New Research Settles A Very Old Debate in Cybersecurity

May 13, 2021
Ed Bellis
Chief Technology Officer, Co-founder

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Today, we’ve released the seventh edition of our joint research series, “Prioritization to Prediction,” and it contains a potentially surprising new finding: A common practice in cybersecurity does more harm than good. 

The analysis, conducted by the researchers at Cyentia Institute, found that when security researchers disclose exploit code to the public before a software developer can offer a patch, it offers clear and definitive advantages to attackers. 

While it may seem obvious to say that giving people tools to exploit a vulnerability makes it more likely people will use them to try to exploit a vulnerability, it flies in the face of some conventional wisdom in the cybersecurity research ecosystem. 

For years  — decades even —  software developers have formed a working relationship with the security researchers that identify vulnerabilities and craft new ways to exploit them. In many ways, the relationship was mutually beneficial. After all, the vulnerabilities exist whether the researchers find them or not. By notifying companies about their discoveries, security researchers help developers improve overall security.

The research community often argued that disclosure of exploit code motivated companies to patch vulnerabilities faster all while making it easier to detect the existence of those vulnerabilities.

But, in about one-third of the cases, exploit code made its way to the public before the vendor offered a patch. That had very big consequences indeed. It gave attackers a nearly 100-day head start in which they could deploy an exploit faster and more frequently than defenders could patch the IT assets on which the vulnerability was found.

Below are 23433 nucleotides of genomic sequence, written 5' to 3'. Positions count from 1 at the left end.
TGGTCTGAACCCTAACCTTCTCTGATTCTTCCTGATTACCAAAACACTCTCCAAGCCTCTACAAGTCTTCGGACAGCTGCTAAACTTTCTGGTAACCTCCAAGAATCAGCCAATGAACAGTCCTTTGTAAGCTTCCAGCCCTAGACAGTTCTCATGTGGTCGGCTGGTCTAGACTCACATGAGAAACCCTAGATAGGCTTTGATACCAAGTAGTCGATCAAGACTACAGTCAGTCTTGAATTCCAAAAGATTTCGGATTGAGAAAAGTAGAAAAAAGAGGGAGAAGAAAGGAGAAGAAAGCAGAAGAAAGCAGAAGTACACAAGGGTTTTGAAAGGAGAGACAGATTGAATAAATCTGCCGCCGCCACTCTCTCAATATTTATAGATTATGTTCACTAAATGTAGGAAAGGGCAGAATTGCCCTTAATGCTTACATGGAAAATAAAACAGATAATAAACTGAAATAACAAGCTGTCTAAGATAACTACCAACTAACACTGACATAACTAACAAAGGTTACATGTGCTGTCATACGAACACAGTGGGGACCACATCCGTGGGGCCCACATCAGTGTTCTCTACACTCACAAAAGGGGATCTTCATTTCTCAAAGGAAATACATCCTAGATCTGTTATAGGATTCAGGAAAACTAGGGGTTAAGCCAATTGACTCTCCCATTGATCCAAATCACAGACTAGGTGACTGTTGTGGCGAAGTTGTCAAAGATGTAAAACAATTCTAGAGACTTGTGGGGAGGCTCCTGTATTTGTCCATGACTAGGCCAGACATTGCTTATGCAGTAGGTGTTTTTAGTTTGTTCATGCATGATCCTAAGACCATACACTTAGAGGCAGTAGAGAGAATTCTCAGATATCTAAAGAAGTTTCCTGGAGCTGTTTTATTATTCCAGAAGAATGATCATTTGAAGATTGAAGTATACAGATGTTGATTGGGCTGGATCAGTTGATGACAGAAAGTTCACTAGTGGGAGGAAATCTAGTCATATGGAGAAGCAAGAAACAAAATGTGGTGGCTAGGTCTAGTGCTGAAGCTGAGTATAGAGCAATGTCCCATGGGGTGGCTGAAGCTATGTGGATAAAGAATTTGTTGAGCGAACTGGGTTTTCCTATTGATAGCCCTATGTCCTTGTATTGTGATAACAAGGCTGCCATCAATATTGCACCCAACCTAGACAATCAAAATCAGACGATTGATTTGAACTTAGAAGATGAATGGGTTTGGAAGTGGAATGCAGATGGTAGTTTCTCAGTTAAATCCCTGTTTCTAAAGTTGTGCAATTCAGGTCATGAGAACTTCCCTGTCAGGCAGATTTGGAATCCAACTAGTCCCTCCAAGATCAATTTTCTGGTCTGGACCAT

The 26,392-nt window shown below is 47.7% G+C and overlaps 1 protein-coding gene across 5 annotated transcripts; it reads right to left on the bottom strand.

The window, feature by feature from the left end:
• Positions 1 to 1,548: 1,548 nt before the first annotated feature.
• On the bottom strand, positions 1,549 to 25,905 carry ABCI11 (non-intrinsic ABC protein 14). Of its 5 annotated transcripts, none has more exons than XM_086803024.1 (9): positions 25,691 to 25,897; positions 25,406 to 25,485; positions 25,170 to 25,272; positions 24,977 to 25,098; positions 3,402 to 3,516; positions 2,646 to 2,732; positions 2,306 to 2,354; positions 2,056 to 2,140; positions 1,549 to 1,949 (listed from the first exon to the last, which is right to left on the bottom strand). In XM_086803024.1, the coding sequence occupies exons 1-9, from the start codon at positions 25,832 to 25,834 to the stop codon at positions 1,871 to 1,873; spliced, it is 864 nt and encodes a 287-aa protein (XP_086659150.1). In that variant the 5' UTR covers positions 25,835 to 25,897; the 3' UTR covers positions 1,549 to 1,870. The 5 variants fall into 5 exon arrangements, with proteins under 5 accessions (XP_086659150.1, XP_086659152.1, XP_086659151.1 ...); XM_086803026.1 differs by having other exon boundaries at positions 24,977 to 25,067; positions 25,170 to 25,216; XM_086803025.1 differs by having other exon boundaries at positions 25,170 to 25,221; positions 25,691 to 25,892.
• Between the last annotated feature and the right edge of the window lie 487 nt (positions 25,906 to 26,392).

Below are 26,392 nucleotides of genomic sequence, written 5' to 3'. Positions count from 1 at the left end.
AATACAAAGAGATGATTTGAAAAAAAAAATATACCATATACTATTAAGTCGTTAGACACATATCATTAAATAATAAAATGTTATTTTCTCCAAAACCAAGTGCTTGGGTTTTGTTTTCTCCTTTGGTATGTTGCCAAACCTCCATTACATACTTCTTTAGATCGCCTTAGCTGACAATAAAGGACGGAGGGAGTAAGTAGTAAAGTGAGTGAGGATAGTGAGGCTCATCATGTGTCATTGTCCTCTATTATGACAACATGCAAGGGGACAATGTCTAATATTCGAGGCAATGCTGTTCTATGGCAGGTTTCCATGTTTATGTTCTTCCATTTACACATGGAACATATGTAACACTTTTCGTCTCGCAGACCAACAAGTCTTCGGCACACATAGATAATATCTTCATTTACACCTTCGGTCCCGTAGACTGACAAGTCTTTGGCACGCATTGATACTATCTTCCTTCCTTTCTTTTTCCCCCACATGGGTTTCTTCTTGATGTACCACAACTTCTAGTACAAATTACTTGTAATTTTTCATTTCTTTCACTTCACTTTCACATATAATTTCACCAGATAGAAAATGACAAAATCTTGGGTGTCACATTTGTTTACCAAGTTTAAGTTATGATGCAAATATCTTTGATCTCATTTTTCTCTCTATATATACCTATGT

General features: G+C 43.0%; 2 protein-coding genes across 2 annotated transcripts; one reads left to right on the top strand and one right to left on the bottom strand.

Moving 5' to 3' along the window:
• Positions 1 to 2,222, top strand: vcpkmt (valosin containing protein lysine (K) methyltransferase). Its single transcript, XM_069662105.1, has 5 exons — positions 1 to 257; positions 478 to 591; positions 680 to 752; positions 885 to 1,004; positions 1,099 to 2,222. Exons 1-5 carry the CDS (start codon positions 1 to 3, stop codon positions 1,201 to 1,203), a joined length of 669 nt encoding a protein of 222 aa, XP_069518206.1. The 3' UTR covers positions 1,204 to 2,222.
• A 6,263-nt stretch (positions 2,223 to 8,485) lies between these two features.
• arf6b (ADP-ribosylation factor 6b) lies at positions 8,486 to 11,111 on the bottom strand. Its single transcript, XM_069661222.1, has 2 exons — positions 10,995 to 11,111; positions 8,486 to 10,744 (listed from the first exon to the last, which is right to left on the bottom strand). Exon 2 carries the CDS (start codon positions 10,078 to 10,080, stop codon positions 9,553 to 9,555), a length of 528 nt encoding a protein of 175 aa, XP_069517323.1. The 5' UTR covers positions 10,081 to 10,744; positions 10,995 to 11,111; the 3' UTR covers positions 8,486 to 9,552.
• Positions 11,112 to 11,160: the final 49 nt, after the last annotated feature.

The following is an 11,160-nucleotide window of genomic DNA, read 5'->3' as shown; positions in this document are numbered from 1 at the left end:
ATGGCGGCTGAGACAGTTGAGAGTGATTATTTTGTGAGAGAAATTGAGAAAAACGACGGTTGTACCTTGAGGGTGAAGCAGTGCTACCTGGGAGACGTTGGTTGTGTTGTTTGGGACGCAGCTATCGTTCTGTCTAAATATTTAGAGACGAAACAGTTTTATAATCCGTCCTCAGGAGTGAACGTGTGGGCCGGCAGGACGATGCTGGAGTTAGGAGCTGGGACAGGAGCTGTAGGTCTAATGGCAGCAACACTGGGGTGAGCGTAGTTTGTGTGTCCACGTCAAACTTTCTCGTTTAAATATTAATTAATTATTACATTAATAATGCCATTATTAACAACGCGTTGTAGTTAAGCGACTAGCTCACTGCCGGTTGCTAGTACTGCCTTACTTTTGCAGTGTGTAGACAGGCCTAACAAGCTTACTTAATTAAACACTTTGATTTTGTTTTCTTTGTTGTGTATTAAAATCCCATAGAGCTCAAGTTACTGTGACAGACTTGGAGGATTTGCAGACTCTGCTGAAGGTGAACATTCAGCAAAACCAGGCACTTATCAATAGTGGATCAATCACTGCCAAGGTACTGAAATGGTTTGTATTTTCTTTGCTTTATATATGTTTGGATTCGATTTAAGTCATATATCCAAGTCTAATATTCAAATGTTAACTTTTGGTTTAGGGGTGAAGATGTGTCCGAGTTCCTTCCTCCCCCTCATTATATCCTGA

On top of that, the disclosure of exploit code- usually in repositories like GitHub or in exploit kits or tools – drove a massive volume of exploitation. Just 3.7 percent of the 150,000 vulnerabilities in the Common Vulnerabilities and Exposures database had evidence of exploitations in the wild. For some of those vulnerabilities, we can’t confirm the existence of publicly available exploit code, and it’s possible that there is none, since some attacks don’t require it. But about 85 percent of exploitation volume comes from vulnerabilities with published exploit code. 



This analysis builds on research in Prioritization to Prediction 6: The Attacker-Defender Divide. That report provided pretty strong evidence that the system of coordinated disclosure could be strengthened with longer timelines. It could not, however, rule out the arguments typically made by security researchers. The analysis showed that release of exploit code does not lead to earlier remediation, Likewise, analysis rejected the hypothesis that disclosure of exploit code facilitated earlier detection. The analysis found that for a limited number of vulnerabilities, the release of exploit code does facilitate early detection, but the effect is far from widespread. 

The findings present some thorny challenges to the community. Clearly, developers should be given more time to create and push patches. This is already happening in some places (perhaps because of P2P Vol 6). Google’s Project Zero, for example, has recently changed its policies to add more time between when it discovers a vulnerability, and when it announces it, and it now waits longer after a patch has been released to disclose technical details of a vulnerability. 

But what happens when developers don’t bother to write a patch, or don’t respond to security researchers that make them aware of vulnerabilities? Surely we need to bake more time into the system, but removing the threat of disclosure altogether could have unintended side effects. 

The analysis performed by Cyentia Institute is rigorous and methodical. But the nature of discovery means researchers should be open to debate. And so, we encourage you to download our analysis and we look forward to having more discussions with you.

To read the latest research on the disclosure of exploit code download Volume 7 of the P2P series: Establishing Defender Advantage

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